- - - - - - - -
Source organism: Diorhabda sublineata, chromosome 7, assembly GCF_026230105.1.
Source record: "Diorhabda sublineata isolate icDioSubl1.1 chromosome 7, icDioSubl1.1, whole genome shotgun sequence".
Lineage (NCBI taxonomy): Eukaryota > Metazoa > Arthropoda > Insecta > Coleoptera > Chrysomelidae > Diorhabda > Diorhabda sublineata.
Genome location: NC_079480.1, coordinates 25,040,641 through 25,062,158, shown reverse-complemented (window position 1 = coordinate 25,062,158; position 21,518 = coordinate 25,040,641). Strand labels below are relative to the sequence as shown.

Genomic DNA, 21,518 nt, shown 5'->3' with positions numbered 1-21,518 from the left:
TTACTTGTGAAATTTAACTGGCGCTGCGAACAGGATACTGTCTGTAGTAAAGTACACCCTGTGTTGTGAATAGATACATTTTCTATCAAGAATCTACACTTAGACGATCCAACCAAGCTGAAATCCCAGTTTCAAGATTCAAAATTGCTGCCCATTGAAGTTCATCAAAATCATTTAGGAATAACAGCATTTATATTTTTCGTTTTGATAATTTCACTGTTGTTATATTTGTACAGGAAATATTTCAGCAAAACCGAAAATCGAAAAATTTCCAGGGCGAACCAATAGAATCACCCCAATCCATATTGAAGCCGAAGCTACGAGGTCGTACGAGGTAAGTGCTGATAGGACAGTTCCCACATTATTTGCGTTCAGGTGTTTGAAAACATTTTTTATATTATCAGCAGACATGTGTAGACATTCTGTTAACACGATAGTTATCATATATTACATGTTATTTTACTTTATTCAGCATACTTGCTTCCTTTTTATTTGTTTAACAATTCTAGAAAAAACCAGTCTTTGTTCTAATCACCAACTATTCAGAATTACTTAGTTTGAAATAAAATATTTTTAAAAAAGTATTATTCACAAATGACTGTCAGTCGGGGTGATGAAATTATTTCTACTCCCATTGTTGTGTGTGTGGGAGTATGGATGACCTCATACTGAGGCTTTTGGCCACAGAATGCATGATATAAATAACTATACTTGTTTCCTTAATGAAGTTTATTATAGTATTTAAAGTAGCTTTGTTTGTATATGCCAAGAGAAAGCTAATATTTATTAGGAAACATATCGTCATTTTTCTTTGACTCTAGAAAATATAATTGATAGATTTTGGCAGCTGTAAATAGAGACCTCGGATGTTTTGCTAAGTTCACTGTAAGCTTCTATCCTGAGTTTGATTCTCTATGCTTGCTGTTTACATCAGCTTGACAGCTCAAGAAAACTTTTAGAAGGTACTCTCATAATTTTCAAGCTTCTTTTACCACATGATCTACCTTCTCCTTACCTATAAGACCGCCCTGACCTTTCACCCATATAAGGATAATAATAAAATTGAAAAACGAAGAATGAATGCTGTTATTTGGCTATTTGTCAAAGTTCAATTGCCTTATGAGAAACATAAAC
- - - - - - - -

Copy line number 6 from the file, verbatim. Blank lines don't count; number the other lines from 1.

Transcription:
TTACTTGTGAAATTTAACTGGCGCTGCGAACAGGATACTGTCTGTAGTAAAGTACACCCTGTGTTGTGAATAGATACATTTTCTATCAAGAATCTACACTTAGACGATCCAACCAAGCTGAAATCCCAGTTTCAAGATTCAAAATTGCTGCCCATTGAAGTTCATCAAAATCATTTAGGAATAACAGCATTTATATTTTTCGTTTTGATAATTTCACTGTTGTTATATTTGTACAGGAAATATTTCAGCAAAACCGAAAATCGAAAAATTTCCAGGGCGAACCAATAGAATCACCCCAATCCATATTGAAGCCGAAGCTACGAGGTCGTACGAGGTAAGTGCTGATAGGACAGTTCCCACATTATTTGCGTTCAGGTGTTTGAAAACATTTTTTATATTATCAGCAGACATGTGTAGACATTCTGTTAACACGATAGTTATCATATATTACATGTTATTTTACTTTATTCAGCATACTTGCTTCCTTTTTATTTGTTTAACAATTCTAGAAAAAACCAGTCTTTGTTCTAATCACCAACTATTCAGAATTACTTAGTTTGAAATAAAATATTTTTAAAAAAGTATTATTCACAAATGACTGTCAGTCGGGGTGATGAAATTATTTCTACTCCCATTGTTGTGTGTGTGGGAGTATGGATGACCTCATACTGAGGCTTTTGGCCACAGAATGCATGATATAAATAACTATACTTGTTTCCTTAATGAAGTTTATTATAGTATTTAAAGTAGCTTTGTTTGTATATGCCAAGAGAAAGCTAATATTTATTAGGAAACATATCGTCATTTTTCTTTGACTCTAGAAAATATAATTGATAGATTTTGGCAGCTGTAAATAGAGACCTCGGATGTTTTGCTAAGTTCACTGTAAGCTTCTATCCTGAGTTTGATTCTCTATGCTTGCTGTTTACATCAGCTTGACAGCTCAAGAAAACTTTTAGAAGGTACTCTCATAATTTTCAAGCTTCTTTTACCACATGATCTACCTTCTCCTTACCTATAAGACCGCCCTGACCTTTCACCCATATAAGGATAATAATAAAATTGAAAAACGAAGAATGAATGCTGTTATTTGGCTATTTGTCAAAGTTCAATTGCCTTATGAGAAACATAAAC